3D images become teaching manipulatives with a new ‘immersive desktop’ system
Imagine being able to learn about the human heart by picking up a still-beating heart, turning it over, peering through its outer walls, and watching the various valves open and shut as blood pumps through them.
Talk about bringing science to life!
For the last few years, three-dimensional science curriculum software has been available to schools with 3D-capable digital projectors. While these programs have allowed students to visualize various structures in much more vivid detail than the static, two-dimensional images found in a traditional textbook, they’ve come with certain limitations as well.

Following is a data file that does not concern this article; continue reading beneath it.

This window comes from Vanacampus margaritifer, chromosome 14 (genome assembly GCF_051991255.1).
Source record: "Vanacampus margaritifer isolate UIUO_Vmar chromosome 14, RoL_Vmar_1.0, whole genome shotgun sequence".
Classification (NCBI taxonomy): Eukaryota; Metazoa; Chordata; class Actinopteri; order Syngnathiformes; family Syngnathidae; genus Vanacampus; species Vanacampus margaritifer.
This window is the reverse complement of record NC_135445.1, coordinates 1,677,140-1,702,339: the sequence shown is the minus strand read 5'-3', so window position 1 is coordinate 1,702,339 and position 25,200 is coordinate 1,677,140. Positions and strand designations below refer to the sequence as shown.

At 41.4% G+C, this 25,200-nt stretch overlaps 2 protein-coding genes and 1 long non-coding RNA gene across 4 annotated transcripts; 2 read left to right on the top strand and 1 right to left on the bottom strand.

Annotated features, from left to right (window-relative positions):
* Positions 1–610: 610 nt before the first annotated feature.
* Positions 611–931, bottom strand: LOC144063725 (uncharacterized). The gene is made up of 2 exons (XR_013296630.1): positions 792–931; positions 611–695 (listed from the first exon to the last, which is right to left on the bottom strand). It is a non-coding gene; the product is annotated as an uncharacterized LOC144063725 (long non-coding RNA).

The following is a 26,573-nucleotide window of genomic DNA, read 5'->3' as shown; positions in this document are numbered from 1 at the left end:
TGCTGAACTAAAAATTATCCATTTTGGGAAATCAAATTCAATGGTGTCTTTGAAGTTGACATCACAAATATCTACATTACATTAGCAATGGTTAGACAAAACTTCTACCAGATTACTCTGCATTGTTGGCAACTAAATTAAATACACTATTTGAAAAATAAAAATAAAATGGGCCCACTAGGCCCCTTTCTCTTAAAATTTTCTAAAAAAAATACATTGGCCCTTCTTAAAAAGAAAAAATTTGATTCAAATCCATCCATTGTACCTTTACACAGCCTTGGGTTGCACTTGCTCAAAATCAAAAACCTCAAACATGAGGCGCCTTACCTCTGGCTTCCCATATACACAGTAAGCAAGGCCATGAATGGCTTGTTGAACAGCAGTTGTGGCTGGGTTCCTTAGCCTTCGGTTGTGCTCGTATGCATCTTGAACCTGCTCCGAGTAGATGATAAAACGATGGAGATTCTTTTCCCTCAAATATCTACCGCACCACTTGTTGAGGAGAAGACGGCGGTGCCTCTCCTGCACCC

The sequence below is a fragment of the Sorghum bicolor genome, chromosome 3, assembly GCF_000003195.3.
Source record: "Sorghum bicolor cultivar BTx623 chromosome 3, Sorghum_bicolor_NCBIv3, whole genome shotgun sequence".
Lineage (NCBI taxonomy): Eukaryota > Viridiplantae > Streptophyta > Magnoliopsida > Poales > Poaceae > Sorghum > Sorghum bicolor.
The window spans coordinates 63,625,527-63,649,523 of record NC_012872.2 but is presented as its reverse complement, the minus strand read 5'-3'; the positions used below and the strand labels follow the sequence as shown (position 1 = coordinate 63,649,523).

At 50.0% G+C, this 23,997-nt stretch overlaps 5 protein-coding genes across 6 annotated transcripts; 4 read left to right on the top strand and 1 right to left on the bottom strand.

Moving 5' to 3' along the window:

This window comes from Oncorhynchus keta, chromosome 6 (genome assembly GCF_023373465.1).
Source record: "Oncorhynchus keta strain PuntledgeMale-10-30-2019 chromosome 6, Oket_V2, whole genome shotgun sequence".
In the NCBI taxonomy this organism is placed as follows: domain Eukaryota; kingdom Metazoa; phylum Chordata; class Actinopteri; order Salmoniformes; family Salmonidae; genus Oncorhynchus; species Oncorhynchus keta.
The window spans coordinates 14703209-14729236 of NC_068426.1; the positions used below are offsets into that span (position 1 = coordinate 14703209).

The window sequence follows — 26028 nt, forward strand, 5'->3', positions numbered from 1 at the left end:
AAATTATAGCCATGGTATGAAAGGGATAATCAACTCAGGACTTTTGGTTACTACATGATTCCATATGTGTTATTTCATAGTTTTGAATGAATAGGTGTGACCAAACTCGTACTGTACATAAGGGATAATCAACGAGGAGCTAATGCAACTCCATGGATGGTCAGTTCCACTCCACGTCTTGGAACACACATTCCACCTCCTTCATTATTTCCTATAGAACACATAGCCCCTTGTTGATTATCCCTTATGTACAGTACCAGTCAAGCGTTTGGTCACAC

For instance, students couldn’t manipulate the 3D images as if they were holding the objects in their hand—a key sensory experience that enhances understanding.
That’s about to change with new technology from a California company called zSpace, which makes 3D learning more interactive for students.
zSpace offers an “immersive desktop” environment that consists of a 24-inch, high-definition 3D display, a stylus, 3D glasses, and CyberScience 3D curriculum software from Cyber-Anatomy.
Using the special stylus, students can “pick up,” rotate, and otherwise manipulate the images they see on the 3D monitor—giving them a unique way to explore and interact with 3D content.
(Next page: Learn more about the zSpace system—and watch a video of the technology in action)
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